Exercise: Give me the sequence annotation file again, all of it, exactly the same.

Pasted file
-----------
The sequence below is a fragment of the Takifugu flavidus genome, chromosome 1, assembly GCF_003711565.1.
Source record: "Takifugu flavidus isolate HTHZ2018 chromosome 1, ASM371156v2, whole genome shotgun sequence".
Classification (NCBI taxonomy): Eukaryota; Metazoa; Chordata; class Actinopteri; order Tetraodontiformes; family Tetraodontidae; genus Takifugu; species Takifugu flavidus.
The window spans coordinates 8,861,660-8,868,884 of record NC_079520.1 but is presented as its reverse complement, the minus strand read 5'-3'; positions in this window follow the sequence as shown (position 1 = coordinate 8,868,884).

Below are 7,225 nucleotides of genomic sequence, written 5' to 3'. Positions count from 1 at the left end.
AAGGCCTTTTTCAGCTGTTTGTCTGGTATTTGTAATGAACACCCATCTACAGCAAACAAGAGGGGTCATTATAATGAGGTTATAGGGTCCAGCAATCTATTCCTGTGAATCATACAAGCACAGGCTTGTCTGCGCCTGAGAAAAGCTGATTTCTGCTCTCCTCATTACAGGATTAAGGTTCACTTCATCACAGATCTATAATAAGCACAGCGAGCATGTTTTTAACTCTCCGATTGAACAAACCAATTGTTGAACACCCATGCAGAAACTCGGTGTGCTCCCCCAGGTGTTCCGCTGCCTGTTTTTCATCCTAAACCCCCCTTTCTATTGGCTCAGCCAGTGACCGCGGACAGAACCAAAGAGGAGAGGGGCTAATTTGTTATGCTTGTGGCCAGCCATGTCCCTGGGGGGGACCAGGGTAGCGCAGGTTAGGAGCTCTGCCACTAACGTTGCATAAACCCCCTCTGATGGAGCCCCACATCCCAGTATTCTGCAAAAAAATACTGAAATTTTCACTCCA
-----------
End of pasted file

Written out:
The sequence below is a fragment of the Takifugu flavidus genome, chromosome 1, assembly GCF_003711565.1.
Source record: "Takifugu flavidus isolate HTHZ2018 chromosome 1, ASM371156v2, whole genome shotgun sequence".
Classification (NCBI taxonomy): Eukaryota; Metazoa; Chordata; class Actinopteri; order Tetraodontiformes; family Tetraodontidae; genus Takifugu; species Takifugu flavidus.
The window spans coordinates 8,861,660-8,868,884 of record NC_079520.1 but is presented as its reverse complement, the minus strand read 5'-3'; positions in this window follow the sequence as shown (position 1 = coordinate 8,868,884).

Below are 7,225 nucleotides of genomic sequence, written 5' to 3'. Positions count from 1 at the left end.
AAGGCCTTTTTCAGCTGTTTGTCTGGTATTTGTAATGAACACCCATCTACAGCAAACAAGAGGGGTCATTATAATGAGGTTATAGGGTCCAGCAATCTATTCCTGTGAATCATACAAGCACAGGCTTGTCTGCGCCTGAGAAAAGCTGATTTCTGCTCTCCTCATTACAGGATTAAGGTTCACTTCATCACAGATCTATAATAAGCACAGCGAGCATGTTTTTAACTCTCCGATTGAACAAACCAATTGTTGAACACCCATGCAGAAACTCGGTGTGCTCCCCCAGGTGTTCCGCTGCCTGTTTTTCATCCTAAACCCCCCTTTCTATTGGCTCAGCCAGTGACCGCGGACAGAACCAAAGAGGAGAGGGGCTAATTTGTTATGCTTGTGGCCAGCCATGTCCCTGGGGGGGACCAGGGTAGCGCAGGTTAGGAGCTCTGCCACTAACGTTGCATAAACCCCCTCTGATGGAGCCCCACATCCCAGTATTCTGCAAAAAAATACTGAAATTTTCACTCCA